Do You Desire To Bring Your Child Into The Kingdom?

It's hard enough to be a Christian parent in this world. How do we combat the forces of evil while at the same time raise our children to desire to walk in God's light? By seeking His face, His Word and inspiration from each other as we stumble through this parenting process together. You will find all the instruction, encouragement and resources you need right here at The Greatest Mission Trip You'll Ever Take to help you be the most effective witness to your child that God would have you be. Look around and come back often. Let's learn together.

Tuesday, March 3, 2009

Communion For Children: A Poll

photo by spisharam

Our church took communion this past Sunday. After the trays of wafers had been passed around and we partook of remembering Christ’s body, the trays of grape juice were passed. Somewhere behind me a wee voice plaintively whispered, how come I don’t get one?

I didn’t turn around to see how old the child was, but the voice sounded like he or she was five or under. I began thinking - at what age do you let your child partake of holy communion, and why?

Because of our moving around we’ve been in all kinds of churches with all kinds of expectations. Some offered separate children’s services for the younger ones while others insisted that children, no matter the age, sit with their parents during the service. Some expressed preference that only those who had made a profession of faith could join in communion, while others never said anything about who could or couldn’t take part.

Except when our youngest two were babies, most of the time our children sat with us during the service. As I recall, we allowed our children to participate in communion only when we felt they could follow the ritual of taking the bread and juice together with the congregation, and not treat the celebration like a mini-snack time. We also spent time explaining to them, in as basic of terms as we could, what we were celebrating. We realized a lot of the explanation would be abstract, but we were trying to convey that holy communion was a special time of remembrance that we did because we loved Jesus. This discussion usually came after we got home from church and after we ourselves heard, how come I don’t get one?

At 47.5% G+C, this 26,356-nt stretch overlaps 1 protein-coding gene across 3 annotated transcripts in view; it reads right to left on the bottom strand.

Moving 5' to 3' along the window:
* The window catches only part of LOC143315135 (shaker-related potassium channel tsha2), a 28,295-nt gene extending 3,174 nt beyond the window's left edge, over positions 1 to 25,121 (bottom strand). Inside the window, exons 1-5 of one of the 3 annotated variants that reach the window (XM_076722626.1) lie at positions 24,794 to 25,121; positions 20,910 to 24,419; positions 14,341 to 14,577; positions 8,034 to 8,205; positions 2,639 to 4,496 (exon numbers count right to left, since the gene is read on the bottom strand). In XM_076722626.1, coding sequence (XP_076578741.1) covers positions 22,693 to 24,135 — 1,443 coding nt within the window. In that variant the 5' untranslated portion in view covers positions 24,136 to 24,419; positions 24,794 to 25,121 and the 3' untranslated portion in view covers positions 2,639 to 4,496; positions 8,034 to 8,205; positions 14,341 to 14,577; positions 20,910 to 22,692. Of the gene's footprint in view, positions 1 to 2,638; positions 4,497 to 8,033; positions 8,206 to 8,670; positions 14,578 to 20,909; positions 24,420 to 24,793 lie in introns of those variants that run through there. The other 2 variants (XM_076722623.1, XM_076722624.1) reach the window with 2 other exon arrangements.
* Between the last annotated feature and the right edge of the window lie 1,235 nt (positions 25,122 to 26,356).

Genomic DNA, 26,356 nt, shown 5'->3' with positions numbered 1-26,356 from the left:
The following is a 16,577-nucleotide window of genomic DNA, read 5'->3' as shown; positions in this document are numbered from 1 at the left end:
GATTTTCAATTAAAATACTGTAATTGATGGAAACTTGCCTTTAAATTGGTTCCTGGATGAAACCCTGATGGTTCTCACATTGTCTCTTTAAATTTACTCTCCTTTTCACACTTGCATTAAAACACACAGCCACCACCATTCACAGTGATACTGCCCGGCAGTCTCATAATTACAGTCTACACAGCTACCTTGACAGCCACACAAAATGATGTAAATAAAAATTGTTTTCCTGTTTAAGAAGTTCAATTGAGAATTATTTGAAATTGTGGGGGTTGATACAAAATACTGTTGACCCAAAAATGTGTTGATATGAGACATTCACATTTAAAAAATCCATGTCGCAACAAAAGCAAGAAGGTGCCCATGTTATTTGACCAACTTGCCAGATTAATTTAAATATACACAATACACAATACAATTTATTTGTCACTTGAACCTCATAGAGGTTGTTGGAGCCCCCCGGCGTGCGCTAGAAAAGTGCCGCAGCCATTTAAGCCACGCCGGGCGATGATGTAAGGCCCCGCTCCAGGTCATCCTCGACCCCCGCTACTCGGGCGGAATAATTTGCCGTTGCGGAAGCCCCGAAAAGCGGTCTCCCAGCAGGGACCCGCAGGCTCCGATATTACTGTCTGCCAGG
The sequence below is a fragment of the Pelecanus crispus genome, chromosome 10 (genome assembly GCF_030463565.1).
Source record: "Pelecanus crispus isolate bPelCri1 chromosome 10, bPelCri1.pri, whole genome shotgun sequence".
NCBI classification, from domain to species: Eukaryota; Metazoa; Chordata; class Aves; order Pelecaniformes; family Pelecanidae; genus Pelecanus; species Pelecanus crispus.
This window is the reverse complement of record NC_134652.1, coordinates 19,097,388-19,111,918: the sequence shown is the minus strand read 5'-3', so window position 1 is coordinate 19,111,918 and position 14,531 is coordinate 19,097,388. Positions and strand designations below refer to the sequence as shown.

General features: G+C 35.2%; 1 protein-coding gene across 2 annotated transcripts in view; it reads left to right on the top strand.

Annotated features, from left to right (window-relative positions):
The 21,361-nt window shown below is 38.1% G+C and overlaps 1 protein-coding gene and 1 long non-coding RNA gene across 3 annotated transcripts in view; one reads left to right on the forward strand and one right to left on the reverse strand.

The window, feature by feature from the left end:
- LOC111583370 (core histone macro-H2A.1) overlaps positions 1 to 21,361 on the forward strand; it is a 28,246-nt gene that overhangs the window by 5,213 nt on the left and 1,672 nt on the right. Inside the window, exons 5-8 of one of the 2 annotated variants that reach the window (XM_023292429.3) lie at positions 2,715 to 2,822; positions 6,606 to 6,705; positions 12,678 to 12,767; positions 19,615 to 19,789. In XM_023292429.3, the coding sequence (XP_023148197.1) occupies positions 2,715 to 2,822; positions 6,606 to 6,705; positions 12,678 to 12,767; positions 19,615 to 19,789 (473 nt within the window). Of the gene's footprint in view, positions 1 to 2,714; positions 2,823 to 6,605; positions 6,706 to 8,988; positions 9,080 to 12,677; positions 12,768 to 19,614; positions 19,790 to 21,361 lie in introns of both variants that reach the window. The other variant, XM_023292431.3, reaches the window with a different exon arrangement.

How about you? When do (or did) you let your child participate in holy communion, and why? What kind of explanation, if any, did you offer for your choice? I don’t think there’s a right or wrong answer here; I think it’s mostly a matter of preference and/or possibly conviction. I’m just purely curious.

Choose one answer that fits best on the poll, and I’d love for you to elaborate in the comment section below. I’ll share the poll results on Saturday.

Please include a comment by clicking on the link below. That way you can elaborate on your thoughts.

Related Articles:


JoJo Tabares said...

Calvary Chapels usually have the kids in their own service so they can learn at their own age level. I think they ask that you not have your children in the sanctuary until they are about 14. My dd did come in with the adults at that age and therefore participated with the adults.

Anne said...

Hi Deb,

Children who have been baptized can participate in the Lord's Supper at our church. I was raised Catholic, so we couldn't receive communion until we had celebrated the sacrament at about age 7. But as a Baptist, I like the public profession of faith idea as a prerequisite. Didn't Jesus challenge us to be willing to share His cup with Him? That was a cup of suffering that leads to victory with Him. Until we can concretely understand what it means to partake of His supper, perhaps we should have to wait and contemplate why we're waiting. Just a thought.

Joy said...

I never took Communion until after I accepted Jesus. My own children did not participate either. Both did accept Christ at an early age, but we still talked about what it means to participate in Communion.
Before they were ready to take Communion we would just whisper to them that they will be able to take Communion when they are ready. After church we would explain in a positive way that they needed to make an important decision and when they were ready they could do Communion too.
Of course you should have seen my daughters face the first time she put a wafer in her mouth. It was not what she expected. :)
Funny story: When I was a little girl probably about 7, I was sitting by my mom in church and I was holding my tiny cup of grape juice waiting for the Pastor to tell us to drink and a fly flew into my juice. My Mom got tickled. So I'll always remember Communion from my childhood. :)

Deb Burton said...

I can see that there is probably going to be all kinds of answers, depending on the doctrines and traditions of any given denomination. Very interesting so far.

And Joy, what in the world did you do with that fly??